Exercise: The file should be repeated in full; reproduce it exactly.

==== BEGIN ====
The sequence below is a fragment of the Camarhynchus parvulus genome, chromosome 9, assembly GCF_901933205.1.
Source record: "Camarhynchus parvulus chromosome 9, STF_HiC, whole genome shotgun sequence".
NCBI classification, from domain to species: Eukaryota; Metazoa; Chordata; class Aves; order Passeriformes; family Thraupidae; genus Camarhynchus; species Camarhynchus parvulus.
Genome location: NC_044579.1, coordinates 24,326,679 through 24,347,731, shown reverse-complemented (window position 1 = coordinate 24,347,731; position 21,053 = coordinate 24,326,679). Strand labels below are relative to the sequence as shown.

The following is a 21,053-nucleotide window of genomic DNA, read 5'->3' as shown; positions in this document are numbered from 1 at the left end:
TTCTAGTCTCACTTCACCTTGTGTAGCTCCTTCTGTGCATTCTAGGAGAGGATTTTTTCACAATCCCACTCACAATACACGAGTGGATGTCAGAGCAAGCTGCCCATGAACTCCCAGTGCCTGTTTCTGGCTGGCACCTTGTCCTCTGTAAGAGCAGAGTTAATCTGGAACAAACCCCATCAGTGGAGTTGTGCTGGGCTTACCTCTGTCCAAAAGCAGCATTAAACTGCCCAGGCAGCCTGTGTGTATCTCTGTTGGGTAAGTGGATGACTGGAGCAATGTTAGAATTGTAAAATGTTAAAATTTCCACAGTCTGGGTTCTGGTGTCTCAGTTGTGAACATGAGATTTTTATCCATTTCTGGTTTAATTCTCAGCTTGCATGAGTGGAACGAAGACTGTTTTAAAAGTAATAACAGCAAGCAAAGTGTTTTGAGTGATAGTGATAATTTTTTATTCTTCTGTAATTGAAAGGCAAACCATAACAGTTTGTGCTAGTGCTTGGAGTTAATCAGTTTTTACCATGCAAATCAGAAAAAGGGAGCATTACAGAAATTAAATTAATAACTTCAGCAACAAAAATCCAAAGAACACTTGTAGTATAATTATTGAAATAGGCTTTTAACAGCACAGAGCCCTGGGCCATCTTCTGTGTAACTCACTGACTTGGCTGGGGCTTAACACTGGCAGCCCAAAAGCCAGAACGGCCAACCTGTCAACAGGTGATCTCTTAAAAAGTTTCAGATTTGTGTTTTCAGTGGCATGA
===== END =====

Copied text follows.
The sequence below is a fragment of the Camarhynchus parvulus genome, chromosome 9, assembly GCF_901933205.1.
Source record: "Camarhynchus parvulus chromosome 9, STF_HiC, whole genome shotgun sequence".
NCBI classification, from domain to species: Eukaryota; Metazoa; Chordata; class Aves; order Passeriformes; family Thraupidae; genus Camarhynchus; species Camarhynchus parvulus.
Genome location: NC_044579.1, coordinates 24,326,679 through 24,347,731, shown reverse-complemented (window position 1 = coordinate 24,347,731; position 21,053 = coordinate 24,326,679). Strand labels below are relative to the sequence as shown.

The following is a 21,053-nucleotide window of genomic DNA, read 5'->3' as shown; positions in this document are numbered from 1 at the left end:
TTCTAGTCTCACTTCACCTTGTGTAGCTCCTTCTGTGCATTCTAGGAGAGGATTTTTTCACAATCCCACTCACAATACACGAGTGGATGTCAGAGCAAGCTGCCCATGAACTCCCAGTGCCTGTTTCTGGCTGGCACCTTGTCCTCTGTAAGAGCAGAGTTAATCTGGAACAAACCCCATCAGTGGAGTTGTGCTGGGCTTACCTCTGTCCAAAAGCAGCATTAAACTGCCCAGGCAGCCTGTGTGTATCTCTGTTGGGTAAGTGGATGACTGGAGCAATGTTAGAATTGTAAAATGTTAAAATTTCCACAGTCTGGGTTCTGGTGTCTCAGTTGTGAACATGAGATTTTTATCCATTTCTGGTTTAATTCTCAGCTTGCATGAGTGGAACGAAGACTGTTTTAAAAGTAATAACAGCAAGCAAAGTGTTTTGAGTGATAGTGATAATTTTTTATTCTTCTGTAATTGAAAGGCAAACCATAACAGTTTGTGCTAGTGCTTGGAGTTAATCAGTTTTTACCATGCAAATCAGAAAAAGGGAGCATTACAGAAATTAAATTAATAACTTCAGCAACAAAAATCCAAAGAACACTTGTAGTATAATTATTGAAATAGGCTTTTAACAGCACAGAGCCCTGGGCCATCTTCTGTGTAACTCACTGACTTGGCTGGGGCTTAACACTGGCAGCCCAAAAGCCAGAACGGCCAACCTGTCAACAGGTGATCTCTTAAAAAGTTTCAGATTTGTGTTTTCAGTGGCATGA